The rally ended and the march began. The marchers were orderly and considerate, moving along and obeying the boundaries of the street as laid out by the Portland Police. The police were absolutely fantastic. Very helpful, friendly, and polite. My hat is off to them. They blocked traffic to let us pass through the streets unimpeded and returned waves with a smile. I love it!

I peeled off the march when I saw a food cart peddling chinese food. I ordered some General Tso’s chicken with rice and headed for my truck. Although I am used to footmarches in my combat boots, today was not the day for it. I had my protest experience and had fulfilled my duty under the social contract.

All in all it was a good time. If an Occupy movement comes to your city, participate! There were hippies, yippies, yuppies, and businessmen and women. All walks of life were represented. It may not make a difference, but then again it just might…

Brooklyn Badges – Inappropriate Merit Badges for Adults


Mish mentioned some kind of funny and improbable merit badges that were available somewhere. Our friend Elaine posted a link two weeks ago on her page that pointed me right to the source. Brooklyn Badges. Robert Marbury is the genius behind these extremely high quality embroidered patches. He has 21 different badges available. I’ll display some of them below. I’ve attached them to my Burning Man un-safety vest to show everyone just how accomplished I am in various improbable areas of dubious skills.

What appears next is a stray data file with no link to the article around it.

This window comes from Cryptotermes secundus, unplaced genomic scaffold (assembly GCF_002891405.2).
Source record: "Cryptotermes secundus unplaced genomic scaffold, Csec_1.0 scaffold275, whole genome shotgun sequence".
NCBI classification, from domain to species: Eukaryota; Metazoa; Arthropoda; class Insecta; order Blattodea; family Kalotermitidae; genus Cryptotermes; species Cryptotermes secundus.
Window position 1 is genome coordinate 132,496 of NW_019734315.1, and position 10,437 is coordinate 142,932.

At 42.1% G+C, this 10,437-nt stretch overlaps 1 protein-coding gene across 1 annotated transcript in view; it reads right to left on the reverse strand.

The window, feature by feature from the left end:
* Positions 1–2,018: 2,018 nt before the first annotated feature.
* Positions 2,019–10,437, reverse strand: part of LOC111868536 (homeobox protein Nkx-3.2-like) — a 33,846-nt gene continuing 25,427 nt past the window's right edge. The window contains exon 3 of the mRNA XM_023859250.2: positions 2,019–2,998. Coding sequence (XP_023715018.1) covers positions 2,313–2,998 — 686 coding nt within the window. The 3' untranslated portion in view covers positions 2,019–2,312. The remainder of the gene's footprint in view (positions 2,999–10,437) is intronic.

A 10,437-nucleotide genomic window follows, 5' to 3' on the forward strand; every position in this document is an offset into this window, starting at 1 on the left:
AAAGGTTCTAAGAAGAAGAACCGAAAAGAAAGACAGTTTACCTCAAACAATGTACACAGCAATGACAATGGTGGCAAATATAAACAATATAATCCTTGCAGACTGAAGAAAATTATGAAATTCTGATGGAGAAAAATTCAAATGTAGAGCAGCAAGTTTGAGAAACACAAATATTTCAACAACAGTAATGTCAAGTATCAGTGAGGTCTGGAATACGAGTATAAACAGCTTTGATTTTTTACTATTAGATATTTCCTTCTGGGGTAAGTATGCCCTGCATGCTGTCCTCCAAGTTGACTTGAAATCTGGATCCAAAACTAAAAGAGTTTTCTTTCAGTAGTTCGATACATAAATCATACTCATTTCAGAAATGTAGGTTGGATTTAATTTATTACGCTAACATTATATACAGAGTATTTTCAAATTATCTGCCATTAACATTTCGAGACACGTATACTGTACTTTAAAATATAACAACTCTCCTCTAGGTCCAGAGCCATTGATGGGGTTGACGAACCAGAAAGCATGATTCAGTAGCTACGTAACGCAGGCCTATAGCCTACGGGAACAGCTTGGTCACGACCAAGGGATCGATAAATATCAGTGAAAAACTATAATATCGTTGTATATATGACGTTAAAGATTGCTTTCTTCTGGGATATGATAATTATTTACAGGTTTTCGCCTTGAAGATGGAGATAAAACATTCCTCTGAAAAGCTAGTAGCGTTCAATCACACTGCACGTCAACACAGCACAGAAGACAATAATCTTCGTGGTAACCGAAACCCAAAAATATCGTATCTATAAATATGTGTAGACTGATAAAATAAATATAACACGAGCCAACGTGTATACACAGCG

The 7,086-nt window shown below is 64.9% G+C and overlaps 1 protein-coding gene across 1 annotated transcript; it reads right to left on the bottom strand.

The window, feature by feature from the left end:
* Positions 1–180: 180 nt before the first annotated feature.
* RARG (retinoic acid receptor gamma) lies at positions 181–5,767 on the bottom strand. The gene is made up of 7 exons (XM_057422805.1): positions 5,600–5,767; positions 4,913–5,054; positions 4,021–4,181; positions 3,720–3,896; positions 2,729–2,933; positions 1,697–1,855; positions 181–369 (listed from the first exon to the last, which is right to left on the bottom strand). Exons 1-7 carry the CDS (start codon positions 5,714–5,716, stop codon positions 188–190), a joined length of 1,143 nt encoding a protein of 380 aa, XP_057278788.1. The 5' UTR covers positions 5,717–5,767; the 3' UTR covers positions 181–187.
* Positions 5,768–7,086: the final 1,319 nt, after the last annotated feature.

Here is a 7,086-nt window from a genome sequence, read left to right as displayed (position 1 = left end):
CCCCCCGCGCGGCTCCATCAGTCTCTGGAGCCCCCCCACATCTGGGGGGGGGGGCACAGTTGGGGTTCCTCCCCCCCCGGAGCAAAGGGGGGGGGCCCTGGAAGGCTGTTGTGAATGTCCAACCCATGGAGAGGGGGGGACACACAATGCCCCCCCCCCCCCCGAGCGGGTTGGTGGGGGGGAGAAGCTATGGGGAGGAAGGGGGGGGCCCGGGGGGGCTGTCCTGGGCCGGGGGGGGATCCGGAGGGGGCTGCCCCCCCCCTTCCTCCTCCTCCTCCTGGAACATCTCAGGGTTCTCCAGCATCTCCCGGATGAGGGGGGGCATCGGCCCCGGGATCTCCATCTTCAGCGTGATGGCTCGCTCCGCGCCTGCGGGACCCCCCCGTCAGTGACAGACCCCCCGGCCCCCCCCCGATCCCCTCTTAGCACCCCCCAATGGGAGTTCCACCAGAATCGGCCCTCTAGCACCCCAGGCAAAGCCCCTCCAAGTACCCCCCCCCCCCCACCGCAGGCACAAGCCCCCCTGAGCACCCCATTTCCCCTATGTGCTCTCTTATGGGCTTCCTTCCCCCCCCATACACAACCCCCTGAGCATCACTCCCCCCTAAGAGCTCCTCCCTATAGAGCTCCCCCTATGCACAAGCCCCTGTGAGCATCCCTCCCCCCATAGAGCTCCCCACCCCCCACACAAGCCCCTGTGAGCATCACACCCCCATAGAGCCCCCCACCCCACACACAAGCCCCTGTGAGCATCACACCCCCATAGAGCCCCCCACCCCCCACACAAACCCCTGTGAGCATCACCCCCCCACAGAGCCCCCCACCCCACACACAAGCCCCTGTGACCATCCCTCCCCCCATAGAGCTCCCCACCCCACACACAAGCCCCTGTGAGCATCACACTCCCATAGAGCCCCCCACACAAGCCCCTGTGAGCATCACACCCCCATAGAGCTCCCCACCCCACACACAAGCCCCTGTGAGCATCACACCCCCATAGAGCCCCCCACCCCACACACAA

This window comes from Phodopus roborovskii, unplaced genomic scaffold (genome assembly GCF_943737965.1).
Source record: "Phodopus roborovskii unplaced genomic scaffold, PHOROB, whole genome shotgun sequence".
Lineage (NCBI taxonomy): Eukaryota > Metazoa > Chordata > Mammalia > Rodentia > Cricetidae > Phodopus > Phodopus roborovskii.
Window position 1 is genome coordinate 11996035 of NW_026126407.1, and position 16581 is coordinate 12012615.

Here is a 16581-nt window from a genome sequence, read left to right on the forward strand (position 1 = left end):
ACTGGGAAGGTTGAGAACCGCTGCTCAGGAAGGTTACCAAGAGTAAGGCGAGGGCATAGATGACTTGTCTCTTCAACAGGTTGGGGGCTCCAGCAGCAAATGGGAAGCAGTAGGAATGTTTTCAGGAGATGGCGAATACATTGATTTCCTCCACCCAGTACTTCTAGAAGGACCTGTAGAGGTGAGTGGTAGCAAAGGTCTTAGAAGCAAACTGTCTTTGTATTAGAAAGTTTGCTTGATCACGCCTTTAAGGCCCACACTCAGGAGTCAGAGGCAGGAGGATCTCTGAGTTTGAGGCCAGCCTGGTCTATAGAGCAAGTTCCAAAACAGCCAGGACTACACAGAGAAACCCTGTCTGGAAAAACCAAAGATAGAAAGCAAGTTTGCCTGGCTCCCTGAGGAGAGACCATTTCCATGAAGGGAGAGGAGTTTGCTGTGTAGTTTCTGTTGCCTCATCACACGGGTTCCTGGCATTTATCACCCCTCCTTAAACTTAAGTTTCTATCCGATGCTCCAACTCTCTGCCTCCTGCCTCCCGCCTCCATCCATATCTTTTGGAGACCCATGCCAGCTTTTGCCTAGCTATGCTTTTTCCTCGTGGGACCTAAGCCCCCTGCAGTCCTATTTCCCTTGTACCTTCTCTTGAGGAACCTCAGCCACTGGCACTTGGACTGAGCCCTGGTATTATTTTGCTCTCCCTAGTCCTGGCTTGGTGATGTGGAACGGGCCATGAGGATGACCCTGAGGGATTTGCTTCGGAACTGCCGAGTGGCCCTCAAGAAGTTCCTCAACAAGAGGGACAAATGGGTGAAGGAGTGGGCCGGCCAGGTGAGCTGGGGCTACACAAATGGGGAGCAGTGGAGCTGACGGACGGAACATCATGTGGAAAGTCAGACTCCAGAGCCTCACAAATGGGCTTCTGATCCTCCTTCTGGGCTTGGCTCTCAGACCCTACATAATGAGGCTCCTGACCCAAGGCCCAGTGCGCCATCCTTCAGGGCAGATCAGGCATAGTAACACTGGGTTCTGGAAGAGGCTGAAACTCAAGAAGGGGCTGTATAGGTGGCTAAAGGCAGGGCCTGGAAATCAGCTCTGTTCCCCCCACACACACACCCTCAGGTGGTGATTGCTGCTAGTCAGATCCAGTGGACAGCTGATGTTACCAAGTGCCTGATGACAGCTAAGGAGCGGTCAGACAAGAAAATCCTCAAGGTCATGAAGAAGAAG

Safety Third!

 Among the badges are:

 

Apple Bong Badge

 

Bacon Appreciation Badge

 

Crop Dusting Patch
 
Drunk Biking Badge

 

Drunk Showering Badge

 

Spanner in the Works Badge

Over the course of my life, I have demonstrated my proficiency in the skills necessary to truly earn these badges. Until now I had no means to share these accomplishments with the world. Robert has finally given me a way to show others just how damned good I am. Thanks Robert!

They are amazingly affordable at just four bucks each. They are of amazing quality and it appears they will stand the test of time. Robert’s customer service is second to none and he uses faster than light shipping technology. As far as I recall, they arrived the day before I ordered them! Now that’s fast.
 
Go see his entire line of badges at Brooklyn Badges.